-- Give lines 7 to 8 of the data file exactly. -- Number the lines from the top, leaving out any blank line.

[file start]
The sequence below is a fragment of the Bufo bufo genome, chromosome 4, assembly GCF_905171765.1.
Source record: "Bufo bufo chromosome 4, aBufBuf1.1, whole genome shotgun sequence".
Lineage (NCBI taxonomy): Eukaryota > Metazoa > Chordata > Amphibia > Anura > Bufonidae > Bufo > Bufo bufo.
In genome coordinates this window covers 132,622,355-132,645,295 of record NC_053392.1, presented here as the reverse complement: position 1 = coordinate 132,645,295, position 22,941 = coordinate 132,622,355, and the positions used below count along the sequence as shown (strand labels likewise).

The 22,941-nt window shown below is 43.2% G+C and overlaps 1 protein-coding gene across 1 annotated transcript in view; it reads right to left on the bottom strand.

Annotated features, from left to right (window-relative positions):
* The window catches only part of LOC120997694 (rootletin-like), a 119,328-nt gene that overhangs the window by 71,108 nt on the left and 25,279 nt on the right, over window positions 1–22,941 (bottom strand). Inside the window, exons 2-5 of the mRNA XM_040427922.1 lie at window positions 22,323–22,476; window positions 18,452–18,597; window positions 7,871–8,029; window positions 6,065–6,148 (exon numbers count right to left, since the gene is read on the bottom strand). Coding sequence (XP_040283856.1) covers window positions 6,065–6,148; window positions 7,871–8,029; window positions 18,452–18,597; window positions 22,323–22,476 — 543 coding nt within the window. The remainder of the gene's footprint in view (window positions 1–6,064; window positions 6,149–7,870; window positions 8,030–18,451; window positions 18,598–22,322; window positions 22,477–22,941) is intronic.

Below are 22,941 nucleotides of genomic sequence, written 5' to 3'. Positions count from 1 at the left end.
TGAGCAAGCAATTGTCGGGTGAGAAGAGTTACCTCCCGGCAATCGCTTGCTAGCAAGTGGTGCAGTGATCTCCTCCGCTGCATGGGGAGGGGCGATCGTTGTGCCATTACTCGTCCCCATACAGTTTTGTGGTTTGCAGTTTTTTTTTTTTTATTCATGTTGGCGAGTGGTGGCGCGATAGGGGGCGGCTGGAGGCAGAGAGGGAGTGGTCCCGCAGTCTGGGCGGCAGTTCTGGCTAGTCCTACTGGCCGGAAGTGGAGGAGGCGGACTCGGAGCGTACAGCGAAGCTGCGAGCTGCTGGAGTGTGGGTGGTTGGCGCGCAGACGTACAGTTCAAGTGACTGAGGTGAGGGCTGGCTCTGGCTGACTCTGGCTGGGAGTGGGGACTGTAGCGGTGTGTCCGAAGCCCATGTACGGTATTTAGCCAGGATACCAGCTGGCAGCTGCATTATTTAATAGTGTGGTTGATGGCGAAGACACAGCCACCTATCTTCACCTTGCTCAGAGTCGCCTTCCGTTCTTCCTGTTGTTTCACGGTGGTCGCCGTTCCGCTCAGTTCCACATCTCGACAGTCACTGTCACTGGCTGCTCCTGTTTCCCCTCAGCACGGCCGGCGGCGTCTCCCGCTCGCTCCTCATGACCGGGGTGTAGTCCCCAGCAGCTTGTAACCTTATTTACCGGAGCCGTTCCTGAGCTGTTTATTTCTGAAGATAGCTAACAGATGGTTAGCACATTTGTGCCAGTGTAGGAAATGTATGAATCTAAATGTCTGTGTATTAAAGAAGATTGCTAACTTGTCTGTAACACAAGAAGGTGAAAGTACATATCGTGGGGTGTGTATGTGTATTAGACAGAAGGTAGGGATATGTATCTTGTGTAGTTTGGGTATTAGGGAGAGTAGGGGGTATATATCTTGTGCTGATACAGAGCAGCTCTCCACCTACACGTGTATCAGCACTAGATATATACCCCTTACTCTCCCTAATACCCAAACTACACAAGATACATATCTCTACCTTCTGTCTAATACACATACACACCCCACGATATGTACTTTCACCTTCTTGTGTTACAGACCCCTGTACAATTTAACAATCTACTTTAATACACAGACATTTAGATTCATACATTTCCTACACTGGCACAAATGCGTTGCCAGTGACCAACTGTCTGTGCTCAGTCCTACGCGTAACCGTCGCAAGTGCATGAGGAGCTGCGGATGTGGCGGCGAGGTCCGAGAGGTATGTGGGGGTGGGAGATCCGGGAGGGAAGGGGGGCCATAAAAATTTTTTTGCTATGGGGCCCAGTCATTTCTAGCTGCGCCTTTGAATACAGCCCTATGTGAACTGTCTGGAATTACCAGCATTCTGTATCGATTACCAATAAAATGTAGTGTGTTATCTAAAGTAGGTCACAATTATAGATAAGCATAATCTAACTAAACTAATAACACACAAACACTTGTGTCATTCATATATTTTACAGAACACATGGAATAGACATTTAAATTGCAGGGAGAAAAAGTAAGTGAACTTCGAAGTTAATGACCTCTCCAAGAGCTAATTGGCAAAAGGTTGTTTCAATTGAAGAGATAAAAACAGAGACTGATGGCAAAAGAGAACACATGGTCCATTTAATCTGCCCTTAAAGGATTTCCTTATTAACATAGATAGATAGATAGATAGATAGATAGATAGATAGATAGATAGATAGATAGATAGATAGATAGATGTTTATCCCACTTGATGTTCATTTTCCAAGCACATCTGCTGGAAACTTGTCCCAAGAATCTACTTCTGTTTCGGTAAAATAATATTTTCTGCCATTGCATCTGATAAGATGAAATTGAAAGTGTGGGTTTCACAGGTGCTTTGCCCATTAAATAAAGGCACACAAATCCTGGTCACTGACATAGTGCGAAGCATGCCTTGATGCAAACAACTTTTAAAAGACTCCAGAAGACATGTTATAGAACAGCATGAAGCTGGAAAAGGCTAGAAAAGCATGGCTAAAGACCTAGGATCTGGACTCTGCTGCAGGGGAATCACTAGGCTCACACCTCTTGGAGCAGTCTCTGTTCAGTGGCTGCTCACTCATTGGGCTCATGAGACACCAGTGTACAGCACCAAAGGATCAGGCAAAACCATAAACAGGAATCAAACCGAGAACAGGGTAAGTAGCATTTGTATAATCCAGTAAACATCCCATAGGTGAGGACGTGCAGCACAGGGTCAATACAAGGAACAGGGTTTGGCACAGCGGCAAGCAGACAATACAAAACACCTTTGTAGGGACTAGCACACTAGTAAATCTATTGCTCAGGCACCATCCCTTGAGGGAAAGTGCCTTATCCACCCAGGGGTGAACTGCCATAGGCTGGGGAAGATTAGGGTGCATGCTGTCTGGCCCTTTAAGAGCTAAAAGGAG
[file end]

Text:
* The window catches only part of LOC120997694 (rootletin-like), a 119,328-nt gene that overhangs the window by 71,108 nt on the left and 25,279 nt on the right, over window positions 1–22,941 (bottom strand). Inside the window, exons 2-5 of the mRNA XM_040427922.1 lie at window positions 22,323–22,476; window positions 18,452–18,597; window positions 7,871–8,029; window positions 6,065–6,148 (exon numbers count right to left, since the gene is read on the bottom strand). Coding sequence (XP_040283856.1) covers window positions 6,065–6,148; window positions 7,871–8,029; window positions 18,452–18,597; window positions 22,323–22,476 — 543 coding nt within the window. The remainder of the gene's footprint in view (window positions 1–6,064; window positions 6,149–7,870; window positions 8,030–18,451; window positions 18,598–22,322; window positions 22,477–22,941) is intronic.

Below are 22,941 nucleotides of genomic sequence, written 5' to 3'. Positions count from 1 at the left end.